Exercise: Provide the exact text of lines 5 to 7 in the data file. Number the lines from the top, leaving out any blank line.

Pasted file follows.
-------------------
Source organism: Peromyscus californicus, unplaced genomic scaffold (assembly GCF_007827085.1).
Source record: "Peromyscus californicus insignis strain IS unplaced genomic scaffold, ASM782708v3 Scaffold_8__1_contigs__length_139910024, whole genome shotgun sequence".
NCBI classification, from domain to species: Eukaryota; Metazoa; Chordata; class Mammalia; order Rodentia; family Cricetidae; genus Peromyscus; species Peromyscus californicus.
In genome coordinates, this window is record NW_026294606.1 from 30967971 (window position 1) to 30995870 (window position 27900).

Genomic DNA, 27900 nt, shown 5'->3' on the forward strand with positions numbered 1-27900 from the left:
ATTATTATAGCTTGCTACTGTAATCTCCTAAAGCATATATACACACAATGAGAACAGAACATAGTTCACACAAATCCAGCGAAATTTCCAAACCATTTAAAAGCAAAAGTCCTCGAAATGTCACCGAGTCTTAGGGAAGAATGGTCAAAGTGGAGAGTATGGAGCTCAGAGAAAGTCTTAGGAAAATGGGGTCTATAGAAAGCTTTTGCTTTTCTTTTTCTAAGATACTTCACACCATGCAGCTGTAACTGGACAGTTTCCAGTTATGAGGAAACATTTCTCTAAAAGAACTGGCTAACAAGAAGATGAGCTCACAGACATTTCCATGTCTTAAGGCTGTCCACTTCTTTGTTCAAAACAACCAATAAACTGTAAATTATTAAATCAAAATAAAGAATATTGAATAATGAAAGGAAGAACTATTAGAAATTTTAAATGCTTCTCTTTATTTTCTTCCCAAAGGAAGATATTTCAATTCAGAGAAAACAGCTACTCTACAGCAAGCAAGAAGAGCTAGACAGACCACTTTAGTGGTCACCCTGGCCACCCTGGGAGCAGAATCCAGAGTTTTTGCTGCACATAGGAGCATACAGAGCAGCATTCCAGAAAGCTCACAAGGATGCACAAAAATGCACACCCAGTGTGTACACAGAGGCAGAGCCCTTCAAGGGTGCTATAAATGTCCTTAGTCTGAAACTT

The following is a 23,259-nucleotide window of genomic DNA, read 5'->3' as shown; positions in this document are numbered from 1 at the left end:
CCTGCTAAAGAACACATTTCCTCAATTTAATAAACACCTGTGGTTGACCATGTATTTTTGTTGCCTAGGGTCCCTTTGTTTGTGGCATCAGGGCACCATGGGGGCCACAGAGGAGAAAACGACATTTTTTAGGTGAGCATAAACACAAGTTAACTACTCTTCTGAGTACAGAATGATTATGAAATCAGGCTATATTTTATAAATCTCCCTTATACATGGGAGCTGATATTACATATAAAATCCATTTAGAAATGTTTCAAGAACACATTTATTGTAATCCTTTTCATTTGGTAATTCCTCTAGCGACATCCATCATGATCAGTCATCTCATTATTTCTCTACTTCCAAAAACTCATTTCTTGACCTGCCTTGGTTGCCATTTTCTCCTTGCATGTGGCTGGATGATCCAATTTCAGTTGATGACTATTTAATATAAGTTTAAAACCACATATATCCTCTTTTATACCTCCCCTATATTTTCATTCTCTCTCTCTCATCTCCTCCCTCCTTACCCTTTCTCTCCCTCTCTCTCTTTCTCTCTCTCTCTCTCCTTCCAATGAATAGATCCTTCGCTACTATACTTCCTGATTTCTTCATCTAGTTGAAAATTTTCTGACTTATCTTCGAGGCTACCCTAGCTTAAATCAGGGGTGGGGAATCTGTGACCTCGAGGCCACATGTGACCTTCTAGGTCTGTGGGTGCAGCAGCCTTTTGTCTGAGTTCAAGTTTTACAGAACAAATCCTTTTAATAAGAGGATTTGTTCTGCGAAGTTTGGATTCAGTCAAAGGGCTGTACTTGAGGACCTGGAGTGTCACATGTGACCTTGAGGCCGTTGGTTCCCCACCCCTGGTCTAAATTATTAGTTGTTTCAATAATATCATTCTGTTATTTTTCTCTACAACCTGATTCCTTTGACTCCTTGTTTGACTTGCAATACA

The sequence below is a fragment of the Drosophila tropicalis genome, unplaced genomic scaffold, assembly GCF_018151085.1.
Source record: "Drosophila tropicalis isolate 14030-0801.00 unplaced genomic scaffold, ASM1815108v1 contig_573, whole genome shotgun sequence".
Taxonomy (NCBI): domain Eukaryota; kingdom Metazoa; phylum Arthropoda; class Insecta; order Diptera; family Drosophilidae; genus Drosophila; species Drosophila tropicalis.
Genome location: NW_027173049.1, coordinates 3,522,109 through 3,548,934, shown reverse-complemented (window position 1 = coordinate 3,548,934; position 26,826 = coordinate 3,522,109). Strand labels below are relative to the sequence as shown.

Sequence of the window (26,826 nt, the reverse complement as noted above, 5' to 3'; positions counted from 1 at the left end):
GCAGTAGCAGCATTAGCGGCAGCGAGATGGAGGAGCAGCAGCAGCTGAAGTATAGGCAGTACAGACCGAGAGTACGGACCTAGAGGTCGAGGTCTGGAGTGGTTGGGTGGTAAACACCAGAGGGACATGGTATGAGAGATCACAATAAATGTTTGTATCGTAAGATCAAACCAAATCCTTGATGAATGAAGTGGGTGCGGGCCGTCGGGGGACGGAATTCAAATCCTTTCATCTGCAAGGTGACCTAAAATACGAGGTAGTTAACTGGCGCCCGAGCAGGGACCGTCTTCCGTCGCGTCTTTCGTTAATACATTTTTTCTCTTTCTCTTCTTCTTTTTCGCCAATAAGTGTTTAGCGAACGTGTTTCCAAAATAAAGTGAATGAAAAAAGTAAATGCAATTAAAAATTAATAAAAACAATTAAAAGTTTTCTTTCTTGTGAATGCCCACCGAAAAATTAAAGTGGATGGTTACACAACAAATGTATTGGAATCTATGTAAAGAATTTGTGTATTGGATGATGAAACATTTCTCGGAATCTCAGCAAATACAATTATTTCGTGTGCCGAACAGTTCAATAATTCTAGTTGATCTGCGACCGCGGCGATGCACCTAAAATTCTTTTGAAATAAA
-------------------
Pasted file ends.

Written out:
Genomic DNA, 27900 nt, shown 5'->3' on the forward strand with positions numbered 1-27900 from the left:
ATTATTATAGCTTGCTACTGTAATCTCCTAAAGCATATATACACACAATGAGAACAGAACATAGTTCACACAAATCCAGCGAAATTTCCAAACCATTTAAAAGCAAAAGTCCTCGAAATGTCACCGAGTCTTAGGGAAGAATGGTCAAAGTGGAGAGTATGGAGCTCAGAGAAAGTCTTAGGAAAATGGGGTCTATAGAAAGCTTTTGCTTTTCTTTTTCTAAGATACTTCACACCATGCAGCTGTAACTGGACAGTTTCCAGTTATGAGGAAACATTTCTCTAAAAGAACTGGCTAACAAGAAGATGAGCTCACAGACATTTCCATGTCTTAAGGCTGTCCACTTCTTTGTTCAAAACAACCAATAAACTGTAAATTATTAAATCAAAATAAAGAATATTGAATAATGAAAGGAAGAACTATTAGAAATTTTAAATGCTTCTCTTTATTTTCTTCCCAAAGGAAGATATTTCAATTCAGAGAAAACAGCTACTCTACAGCAAGCAAGAAGAGCTAGACAGACCACTTTAGTGGTCACCCTGGCCACCCTGGGAGCAGAATCCAGAGTTTTTGCTGCACATAGGAGCATACAGAGCAGCATTCCAGAAAGCTCACAAGGATGCACAAAAATGCACACCCAGTGTGTACACAGAGGCAGAGCCCTTCAAGGGTGCTATAAATGTCCTTAGTCTGAAACTT

The following is a 23,259-nucleotide window of genomic DNA, read 5'->3' as shown; positions in this document are numbered from 1 at the left end: